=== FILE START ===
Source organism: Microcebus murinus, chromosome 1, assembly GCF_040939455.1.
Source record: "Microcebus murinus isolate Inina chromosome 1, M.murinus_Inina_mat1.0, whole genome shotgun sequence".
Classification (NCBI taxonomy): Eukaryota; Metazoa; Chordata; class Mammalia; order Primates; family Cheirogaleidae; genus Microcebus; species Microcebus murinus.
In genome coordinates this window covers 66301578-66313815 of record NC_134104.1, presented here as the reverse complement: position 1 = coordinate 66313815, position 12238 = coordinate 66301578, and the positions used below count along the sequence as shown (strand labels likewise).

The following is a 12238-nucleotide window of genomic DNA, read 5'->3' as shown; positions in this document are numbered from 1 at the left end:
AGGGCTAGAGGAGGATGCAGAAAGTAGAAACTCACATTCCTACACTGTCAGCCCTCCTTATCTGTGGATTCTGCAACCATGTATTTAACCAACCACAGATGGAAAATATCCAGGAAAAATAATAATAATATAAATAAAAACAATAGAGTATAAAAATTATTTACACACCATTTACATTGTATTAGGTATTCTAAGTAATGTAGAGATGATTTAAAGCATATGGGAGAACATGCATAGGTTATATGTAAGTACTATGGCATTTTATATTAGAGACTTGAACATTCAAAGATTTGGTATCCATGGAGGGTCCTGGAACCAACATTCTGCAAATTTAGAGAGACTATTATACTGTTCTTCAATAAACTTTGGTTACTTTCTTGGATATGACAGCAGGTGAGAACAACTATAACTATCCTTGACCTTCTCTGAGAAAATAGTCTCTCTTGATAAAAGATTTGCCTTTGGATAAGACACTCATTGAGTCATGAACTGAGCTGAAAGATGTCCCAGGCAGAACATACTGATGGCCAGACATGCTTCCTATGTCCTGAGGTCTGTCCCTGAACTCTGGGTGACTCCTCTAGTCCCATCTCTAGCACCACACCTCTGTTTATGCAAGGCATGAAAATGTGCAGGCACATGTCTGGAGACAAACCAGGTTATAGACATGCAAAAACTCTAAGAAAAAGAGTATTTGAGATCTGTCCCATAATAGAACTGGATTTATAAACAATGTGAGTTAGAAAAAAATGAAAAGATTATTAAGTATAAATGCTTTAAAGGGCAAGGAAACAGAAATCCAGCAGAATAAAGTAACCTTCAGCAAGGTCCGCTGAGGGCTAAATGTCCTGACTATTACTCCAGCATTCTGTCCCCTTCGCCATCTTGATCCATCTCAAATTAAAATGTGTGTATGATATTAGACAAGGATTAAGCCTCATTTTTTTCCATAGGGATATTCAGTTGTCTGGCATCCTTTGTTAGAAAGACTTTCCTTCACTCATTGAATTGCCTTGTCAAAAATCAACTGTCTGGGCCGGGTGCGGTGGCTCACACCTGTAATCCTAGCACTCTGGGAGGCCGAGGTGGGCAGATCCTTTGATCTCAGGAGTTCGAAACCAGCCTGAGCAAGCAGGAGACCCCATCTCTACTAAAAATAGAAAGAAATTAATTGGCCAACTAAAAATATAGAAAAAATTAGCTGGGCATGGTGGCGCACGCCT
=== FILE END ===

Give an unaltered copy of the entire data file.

Source organism: Microcebus murinus, chromosome 1, assembly GCF_040939455.1.
Source record: "Microcebus murinus isolate Inina chromosome 1, M.murinus_Inina_mat1.0, whole genome shotgun sequence".
Classification (NCBI taxonomy): Eukaryota; Metazoa; Chordata; class Mammalia; order Primates; family Cheirogaleidae; genus Microcebus; species Microcebus murinus.
In genome coordinates this window covers 66301578-66313815 of record NC_134104.1, presented here as the reverse complement: position 1 = coordinate 66313815, position 12238 = coordinate 66301578, and the positions used below count along the sequence as shown (strand labels likewise).

The following is a 12238-nucleotide window of genomic DNA, read 5'->3' as shown; positions in this document are numbered from 1 at the left end:
AGGGCTAGAGGAGGATGCAGAAAGTAGAAACTCACATTCCTACACTGTCAGCCCTCCTTATCTGTGGATTCTGCAACCATGTATTTAACCAACCACAGATGGAAAATATCCAGGAAAAATAATAATAATATAAATAAAAACAATAGAGTATAAAAATTATTTACACACCATTTACATTGTATTAGGTATTCTAAGTAATGTAGAGATGATTTAAAGCATATGGGAGAACATGCATAGGTTATATGTAAGTACTATGGCATTTTATATTAGAGACTTGAACATTCAAAGATTTGGTATCCATGGAGGGTCCTGGAACCAACATTCTGCAAATTTAGAGAGACTATTATACTGTTCTTCAATAAACTTTGGTTACTTTCTTGGATATGACAGCAGGTGAGAACAACTATAACTATCCTTGACCTTCTCTGAGAAAATAGTCTCTCTTGATAAAAGATTTGCCTTTGGATAAGACACTCATTGAGTCATGAACTGAGCTGAAAGATGTCCCAGGCAGAACATACTGATGGCCAGACATGCTTCCTATGTCCTGAGGTCTGTCCCTGAACTCTGGGTGACTCCTCTAGTCCCATCTCTAGCACCACACCTCTGTTTATGCAAGGCATGAAAATGTGCAGGCACATGTCTGGAGACAAACCAGGTTATAGACATGCAAAAACTCTAAGAAAAAGAGTATTTGAGATCTGTCCCATAATAGAACTGGATTTATAAACAATGTGAGTTAGAAAAAAATGAAAAGATTATTAAGTATAAATGCTTTAAAGGGCAAGGAAACAGAAATCCAGCAGAATAAAGTAACCTTCAGCAAGGTCCGCTGAGGGCTAAATGTCCTGACTATTACTCCAGCATTCTGTCCCCTTCGCCATCTTGATCCATCTCAAATTAAAATGTGTGTATGATATTAGACAAGGATTAAGCCTCATTTTTTTCCATAGGGATATTCAGTTGTCTGGCATCCTTTGTTAGAAAGACTTTCCTTCACTCATTGAATTGCCTTGTCAAAAATCAACTGTCTGGGCCGGGTGCGGTGGCTCACACCTGTAATCCTAGCACTCTGGGAGGCCGAGGTGGGCAGATCCTTTGATCTCAGGAGTTCGAAACCAGCCTGAGCAAGCAGGAGACCCCATCTCTACTAAAAATAGAAAGAAATTAATTGGCCAACTAAAAATATAGAAAAAATTAGCTGGGCATGGTGGCGCACGCCT